Yesterday’s Bank of Canada Decision: Roses in a Weed-patch
You’ve got to hand it to Bank of Canada head Stephen Poloz. He’s remained as optimistic as a dog before dinner.
The problem is, the BoC’s undying economic optimism doesn’t jibe with its repeated cuts to Canada’s growth outlook.
The BoC wants to stay positive because negativity doesn’t help recoveries. It wants us to believe our economic winter won’t last forever, but for all anyone knows, we’re in an economic ice age.
Look around and you’ll feel the chill. Canada’s employment, trade, oil and inflation pictures do not support higher interest rates, and there are structural reasons for it.
Take jobs alone. Year-to-date, Canada has created less than 7,000 full-time jobs a month. That’s a problem. Each month, our population is rising five times faster than full-time employment (35,000 vs. 7,000).
Canada’s manufacturing exodus, shift to a service economy, outsourcing, online retail, contract/part-time employment, lack of high-skilled tech workers, robotics and so on are all major structural changes leading to underemployment and a shrinking workforce. Nowadays, you can even order a Big Mac without a human.
There’s no short-term fix for this kind of stuff. This economy is ill, and it could remain so well beyond this year. If true, this is undeniably bearish for rates—and Poloz’s hopeful growth forecasts are merely lipstick on a pig.
Rate Hike Expectations. Keep Pushin ‘Em Out
Macquarie says housing accounts for a record share of our economic output. (That story from the Financial Post.)
This, consumer over-leverage and frail business investment (among other things) mean the string pullers in Ottawa can’t afford to jack up rates this year, or likely next year. Macquarie is now crystal-balling no Bank of Canada rate hikes until mid-2019.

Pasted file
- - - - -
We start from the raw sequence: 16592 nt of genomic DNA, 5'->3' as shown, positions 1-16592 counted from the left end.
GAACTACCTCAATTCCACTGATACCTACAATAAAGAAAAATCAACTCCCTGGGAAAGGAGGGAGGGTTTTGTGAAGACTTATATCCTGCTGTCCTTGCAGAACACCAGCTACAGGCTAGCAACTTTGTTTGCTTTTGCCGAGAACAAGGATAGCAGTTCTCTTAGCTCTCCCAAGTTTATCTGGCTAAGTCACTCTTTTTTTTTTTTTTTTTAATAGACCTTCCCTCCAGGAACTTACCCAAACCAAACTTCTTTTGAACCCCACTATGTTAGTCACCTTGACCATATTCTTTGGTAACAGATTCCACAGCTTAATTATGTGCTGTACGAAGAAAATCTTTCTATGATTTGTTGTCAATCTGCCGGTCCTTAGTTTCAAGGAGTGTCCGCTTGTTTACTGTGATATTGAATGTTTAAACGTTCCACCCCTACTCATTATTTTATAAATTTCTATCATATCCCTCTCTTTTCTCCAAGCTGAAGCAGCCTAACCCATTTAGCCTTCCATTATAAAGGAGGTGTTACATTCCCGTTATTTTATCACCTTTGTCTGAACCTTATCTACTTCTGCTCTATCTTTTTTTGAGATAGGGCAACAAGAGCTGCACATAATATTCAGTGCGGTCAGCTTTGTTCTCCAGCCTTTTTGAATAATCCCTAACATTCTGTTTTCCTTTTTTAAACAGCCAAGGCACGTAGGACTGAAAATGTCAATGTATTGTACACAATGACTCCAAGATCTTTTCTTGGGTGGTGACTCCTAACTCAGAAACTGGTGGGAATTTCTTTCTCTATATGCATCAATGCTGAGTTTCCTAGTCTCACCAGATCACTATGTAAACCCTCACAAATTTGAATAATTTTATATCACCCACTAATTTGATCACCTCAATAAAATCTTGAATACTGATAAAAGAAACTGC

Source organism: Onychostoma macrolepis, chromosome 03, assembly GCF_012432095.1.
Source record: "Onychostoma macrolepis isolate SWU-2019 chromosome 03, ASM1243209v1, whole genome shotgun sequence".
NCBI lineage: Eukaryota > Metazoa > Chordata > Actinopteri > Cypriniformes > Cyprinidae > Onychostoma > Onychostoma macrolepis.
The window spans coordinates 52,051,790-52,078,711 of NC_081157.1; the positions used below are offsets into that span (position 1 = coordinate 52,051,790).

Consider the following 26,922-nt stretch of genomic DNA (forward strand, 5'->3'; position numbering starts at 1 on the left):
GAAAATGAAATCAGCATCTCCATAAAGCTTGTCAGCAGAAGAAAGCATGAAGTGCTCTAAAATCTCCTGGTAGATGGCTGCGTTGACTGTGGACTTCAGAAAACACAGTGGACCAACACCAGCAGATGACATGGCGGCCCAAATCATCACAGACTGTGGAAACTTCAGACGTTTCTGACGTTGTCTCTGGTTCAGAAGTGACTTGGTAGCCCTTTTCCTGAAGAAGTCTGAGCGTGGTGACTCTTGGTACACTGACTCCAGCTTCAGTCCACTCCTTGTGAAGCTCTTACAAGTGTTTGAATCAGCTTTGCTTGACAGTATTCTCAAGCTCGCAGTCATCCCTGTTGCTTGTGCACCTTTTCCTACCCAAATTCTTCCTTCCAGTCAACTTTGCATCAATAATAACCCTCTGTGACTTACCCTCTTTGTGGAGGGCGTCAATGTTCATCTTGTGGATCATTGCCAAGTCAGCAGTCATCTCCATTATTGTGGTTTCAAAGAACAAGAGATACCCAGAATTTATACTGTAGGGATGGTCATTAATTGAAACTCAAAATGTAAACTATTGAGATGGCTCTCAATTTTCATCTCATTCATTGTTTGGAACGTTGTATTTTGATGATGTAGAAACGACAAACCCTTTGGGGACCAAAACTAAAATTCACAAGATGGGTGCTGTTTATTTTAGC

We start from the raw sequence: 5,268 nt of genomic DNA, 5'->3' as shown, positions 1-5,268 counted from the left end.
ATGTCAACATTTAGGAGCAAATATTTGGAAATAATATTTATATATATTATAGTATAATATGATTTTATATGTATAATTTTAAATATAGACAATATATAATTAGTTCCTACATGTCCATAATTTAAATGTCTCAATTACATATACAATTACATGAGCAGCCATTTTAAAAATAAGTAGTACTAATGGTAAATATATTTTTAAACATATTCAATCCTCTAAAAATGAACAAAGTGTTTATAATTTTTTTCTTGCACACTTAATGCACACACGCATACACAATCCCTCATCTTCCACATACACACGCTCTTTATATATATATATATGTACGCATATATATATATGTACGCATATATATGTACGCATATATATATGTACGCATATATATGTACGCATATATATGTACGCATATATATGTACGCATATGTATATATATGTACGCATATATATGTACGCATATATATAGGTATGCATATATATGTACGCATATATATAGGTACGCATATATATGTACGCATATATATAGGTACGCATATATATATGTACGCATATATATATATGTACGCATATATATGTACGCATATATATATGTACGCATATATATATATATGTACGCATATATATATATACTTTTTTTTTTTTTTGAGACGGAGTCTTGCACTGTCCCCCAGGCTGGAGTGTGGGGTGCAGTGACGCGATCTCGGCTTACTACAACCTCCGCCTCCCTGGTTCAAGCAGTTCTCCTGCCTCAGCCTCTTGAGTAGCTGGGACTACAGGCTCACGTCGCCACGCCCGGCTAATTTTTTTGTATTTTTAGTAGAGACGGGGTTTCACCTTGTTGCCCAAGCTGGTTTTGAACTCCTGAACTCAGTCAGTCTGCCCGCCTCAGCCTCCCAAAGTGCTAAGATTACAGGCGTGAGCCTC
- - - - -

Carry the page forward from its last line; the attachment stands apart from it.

The precise timeframe is inconsequential since forecasts are largely guesswork. More important is that economists are now starting to believe it could take three additional years for rates to rebound.
Variables Catching Up
The lowest floating rates on the Spy (and in Canada) have finally broken below the prime – 0.80% floor. It’s been no less than eight months since that happened last.
Of course, the cheapest rates are for insured mortgages only. What else is new? They also come with various other restrictions.
The lowest variable mortgages for people with 20%+ equity come with a 0.08- to 0.10-percentage point rate premium. That kind of sucks, since roughly 4 out of 5 outstanding mortgages are conventional. But then, anything under 2.00% is a gift from the rate fairy anyway.
What’s the Cat’s Meow Now?
The question for well-qualified risk-tolerant borrowers now becomes: Do you go with a 1.89%-1.99% variable? Or do you opt for a similarly priced 2-year fixed instead?
On Why to Get a Variable Rate:
- Prime rate could still drop
- Variable-rate prepayment charges are just 3-months’ interest
- Unless you get a no-frills variable, that is. Those can have rather unpleasant penalties of up to 3.00% of principal.
- You don’t have to worry about renewing and switching lenders as soon (which always entails time and usually entails expense)
- The vast majority of lenders will pay your appraisal and legal fees (switch costs) if you choose a variable
- If you take a 2-year term instead, many won’t
- You can lock into a long-term fixed rate with no penalty
- Albeit, depending on the lender, you may get walloped upside the head on the “conversion” rate. (Some lenders stick borrowers with appalling fixed rates when locking in a variable mortgage.)
On Why to Choose a 2-year Fixed:
- You’ll have more flexibility to pay out the mortgage early without a penalty
- You’ll have more flexibility to refinance early (at best rates and without a penalty)
- Note: If you ask your existing lender to increase your mortgage, you’ll virtually never get the lowest rates—unless you pay a penalty.
- You can renew into a potentially cheaper variable rate in just 24 months.
- This assumes variable rate discounts keep getting better.
- They were as good as prime – 1.00% not all that long ago.
Sidebar: Other Nuggets of Note
- Poloz was recently asked whether housing risk would prevent a rate cut: “I don’t think of it as something that blocks us from changing interest rates,” he told the Wall Street Journal.
- The Fed’s Bullard maintains his single interest-rate hike view, despite June’s blockbuster employment report.
- The IMF says it sees a “negligible” Brexit impact on U.S. growth, and, by implication, on Canadian interest rates.